Friday, January 25, 2013


We were sitting in a coffee shop on Reykjavik's main street last week, when there was a flash of light that we all assumed was a camera flash. But then came the unmistakable sound of thunder. The air temperature was a couple of degrees above freezing and a mix of rain and sleet was falling. It turns out that this is one of the rarer meteorological phenomena - thundersnow. Read more about it here:

Tuesday, January 15, 2013

The highs and lows of winter fieldwork

It's the middle of January and the December fieldwork is finally finished. This was stripped-down sampling, because of the short days and (often) long walks into the site. It gets light at around 10 am at the moment, dark around 5 pm. That doesn't leave much time, especially with a one-and-a-half hour walk in either direction. Fortunately, we got two days of good weather, and Sveinbjörn was able to drive us all the way into both sites the second day. We did not get the microbial samples or diel oxygen data from OH2 (for want of a $2 screwdriver!), but got the benthic invertebrate and algal samples, and did the salt and ammonium slugs in both the warmed and reference streams. Not bad for one of the toughest times of the year. The heat exchanger is cranking away, with about a 2.7 C increase. Thanks to Jón, Sveinbjörn and Friddi for helping. Alex gets here on 1 February and then we start up all over again. At least we'll have a bit more light then.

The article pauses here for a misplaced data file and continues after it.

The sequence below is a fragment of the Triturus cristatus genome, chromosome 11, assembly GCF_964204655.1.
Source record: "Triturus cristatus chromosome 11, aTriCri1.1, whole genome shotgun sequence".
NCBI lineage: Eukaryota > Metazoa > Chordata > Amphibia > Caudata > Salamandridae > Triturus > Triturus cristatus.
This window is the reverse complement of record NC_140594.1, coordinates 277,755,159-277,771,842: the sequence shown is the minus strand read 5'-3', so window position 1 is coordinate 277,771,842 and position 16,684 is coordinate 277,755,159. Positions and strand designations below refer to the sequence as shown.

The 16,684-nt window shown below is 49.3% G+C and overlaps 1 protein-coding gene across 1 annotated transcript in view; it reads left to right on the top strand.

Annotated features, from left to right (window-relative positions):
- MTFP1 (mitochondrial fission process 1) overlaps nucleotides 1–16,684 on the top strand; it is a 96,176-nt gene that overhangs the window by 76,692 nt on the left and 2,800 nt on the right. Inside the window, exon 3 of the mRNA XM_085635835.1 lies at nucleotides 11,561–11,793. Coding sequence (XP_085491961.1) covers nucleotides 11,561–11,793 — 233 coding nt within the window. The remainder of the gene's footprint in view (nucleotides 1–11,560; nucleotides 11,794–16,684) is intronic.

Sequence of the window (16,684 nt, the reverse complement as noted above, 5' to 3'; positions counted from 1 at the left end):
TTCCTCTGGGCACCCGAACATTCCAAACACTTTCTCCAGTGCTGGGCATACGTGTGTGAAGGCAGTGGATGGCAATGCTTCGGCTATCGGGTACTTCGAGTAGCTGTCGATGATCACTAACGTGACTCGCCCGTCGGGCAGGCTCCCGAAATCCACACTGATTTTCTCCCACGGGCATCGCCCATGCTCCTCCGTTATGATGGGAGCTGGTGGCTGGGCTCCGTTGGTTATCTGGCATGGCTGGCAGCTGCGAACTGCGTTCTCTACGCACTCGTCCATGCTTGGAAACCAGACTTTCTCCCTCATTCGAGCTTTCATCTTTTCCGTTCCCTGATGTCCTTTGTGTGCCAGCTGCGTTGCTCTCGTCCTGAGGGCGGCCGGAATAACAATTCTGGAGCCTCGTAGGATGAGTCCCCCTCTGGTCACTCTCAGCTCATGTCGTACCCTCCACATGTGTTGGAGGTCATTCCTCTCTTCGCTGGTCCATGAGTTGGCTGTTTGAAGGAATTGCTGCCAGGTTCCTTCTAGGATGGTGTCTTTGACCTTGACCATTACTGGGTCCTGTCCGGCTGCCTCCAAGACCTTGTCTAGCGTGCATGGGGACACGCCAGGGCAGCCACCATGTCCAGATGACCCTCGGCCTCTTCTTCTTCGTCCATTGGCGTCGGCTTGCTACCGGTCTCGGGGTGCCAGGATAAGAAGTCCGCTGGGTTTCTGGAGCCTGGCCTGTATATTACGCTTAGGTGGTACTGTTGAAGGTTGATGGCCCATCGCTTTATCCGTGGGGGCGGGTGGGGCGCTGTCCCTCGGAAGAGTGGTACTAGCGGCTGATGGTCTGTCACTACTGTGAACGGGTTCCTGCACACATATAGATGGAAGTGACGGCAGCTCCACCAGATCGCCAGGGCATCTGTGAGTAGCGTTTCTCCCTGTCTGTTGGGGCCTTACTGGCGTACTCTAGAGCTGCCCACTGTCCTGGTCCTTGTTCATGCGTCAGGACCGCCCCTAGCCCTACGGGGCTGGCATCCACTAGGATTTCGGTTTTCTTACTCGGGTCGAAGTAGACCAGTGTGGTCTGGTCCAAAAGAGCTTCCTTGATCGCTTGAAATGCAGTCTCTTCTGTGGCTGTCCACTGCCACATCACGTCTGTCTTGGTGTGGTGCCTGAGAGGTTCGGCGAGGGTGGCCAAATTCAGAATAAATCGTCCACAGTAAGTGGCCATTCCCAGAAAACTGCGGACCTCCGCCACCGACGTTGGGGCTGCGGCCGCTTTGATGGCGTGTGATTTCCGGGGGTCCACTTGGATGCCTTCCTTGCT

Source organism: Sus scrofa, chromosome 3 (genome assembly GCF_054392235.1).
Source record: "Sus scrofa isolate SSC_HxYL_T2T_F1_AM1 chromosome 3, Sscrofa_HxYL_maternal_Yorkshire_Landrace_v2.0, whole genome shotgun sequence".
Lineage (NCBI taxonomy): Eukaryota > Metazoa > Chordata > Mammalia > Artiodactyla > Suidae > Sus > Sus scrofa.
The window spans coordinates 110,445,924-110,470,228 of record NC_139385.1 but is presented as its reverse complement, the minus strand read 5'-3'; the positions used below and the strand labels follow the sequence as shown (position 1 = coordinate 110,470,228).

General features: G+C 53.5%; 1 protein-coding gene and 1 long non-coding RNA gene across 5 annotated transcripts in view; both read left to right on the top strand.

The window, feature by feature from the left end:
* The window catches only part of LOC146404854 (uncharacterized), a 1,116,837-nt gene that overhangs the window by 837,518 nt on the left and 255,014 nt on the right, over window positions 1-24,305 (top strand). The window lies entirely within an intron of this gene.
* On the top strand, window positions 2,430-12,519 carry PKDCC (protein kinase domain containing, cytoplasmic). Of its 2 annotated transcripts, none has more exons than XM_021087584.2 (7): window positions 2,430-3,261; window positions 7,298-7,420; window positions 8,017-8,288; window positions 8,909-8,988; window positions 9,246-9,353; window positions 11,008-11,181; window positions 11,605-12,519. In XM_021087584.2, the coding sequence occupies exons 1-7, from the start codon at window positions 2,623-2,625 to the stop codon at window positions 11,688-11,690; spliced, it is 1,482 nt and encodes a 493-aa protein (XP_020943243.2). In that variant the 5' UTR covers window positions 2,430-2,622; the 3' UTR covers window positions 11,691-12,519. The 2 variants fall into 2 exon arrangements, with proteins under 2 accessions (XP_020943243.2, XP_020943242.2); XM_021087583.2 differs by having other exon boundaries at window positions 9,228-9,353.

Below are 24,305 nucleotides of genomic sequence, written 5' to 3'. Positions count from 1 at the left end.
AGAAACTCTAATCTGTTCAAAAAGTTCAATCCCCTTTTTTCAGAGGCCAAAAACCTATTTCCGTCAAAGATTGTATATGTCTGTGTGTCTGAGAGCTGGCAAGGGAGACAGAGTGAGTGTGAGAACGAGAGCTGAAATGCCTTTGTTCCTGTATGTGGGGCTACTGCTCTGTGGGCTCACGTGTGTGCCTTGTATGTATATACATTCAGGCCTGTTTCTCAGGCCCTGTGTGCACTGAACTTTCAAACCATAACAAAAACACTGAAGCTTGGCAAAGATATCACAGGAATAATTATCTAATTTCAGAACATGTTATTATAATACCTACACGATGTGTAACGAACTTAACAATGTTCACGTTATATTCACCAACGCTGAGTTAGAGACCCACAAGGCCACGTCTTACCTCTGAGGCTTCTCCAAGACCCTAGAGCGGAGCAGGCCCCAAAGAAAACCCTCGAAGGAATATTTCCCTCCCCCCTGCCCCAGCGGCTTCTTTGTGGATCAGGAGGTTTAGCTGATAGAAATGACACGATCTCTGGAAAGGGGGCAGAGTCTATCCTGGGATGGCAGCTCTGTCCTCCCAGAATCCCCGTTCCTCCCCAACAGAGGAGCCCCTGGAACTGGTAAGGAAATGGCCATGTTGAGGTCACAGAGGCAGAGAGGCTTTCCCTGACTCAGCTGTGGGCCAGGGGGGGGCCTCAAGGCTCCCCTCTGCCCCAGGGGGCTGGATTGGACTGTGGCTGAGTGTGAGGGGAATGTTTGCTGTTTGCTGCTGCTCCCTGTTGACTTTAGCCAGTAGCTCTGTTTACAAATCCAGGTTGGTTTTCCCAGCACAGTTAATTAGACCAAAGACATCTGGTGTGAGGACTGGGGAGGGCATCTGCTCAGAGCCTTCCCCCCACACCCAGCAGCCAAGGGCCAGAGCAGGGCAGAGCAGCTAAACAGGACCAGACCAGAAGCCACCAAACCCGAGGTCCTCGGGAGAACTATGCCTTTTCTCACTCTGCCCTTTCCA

Thursday, January 3, 2013

Jon starts his sabbatical in Iceland

A new chapter of the project began on 30 December, as Jon Benstead and family moved out to Iceland for the next seven months. We arrived to lots of snow, about 7 hours of daylight each day, and the insanity of New Year's Eve in Reykjavik. Neither words nor photos can do justice to the fireworks over the city - you just have to see it for yourself. Here's Lillian standing next to some of the curbside detritus the next day. Yes, that's 100 2-inch tubes - Icelanders don't mess around!

Heidi has also been settling in. Here she is getting friendly with a local...

Expect regular reports on life in Iceland from now on. There may even be some science every now and then. Now back to preparing for the next bout of winter fieldwork...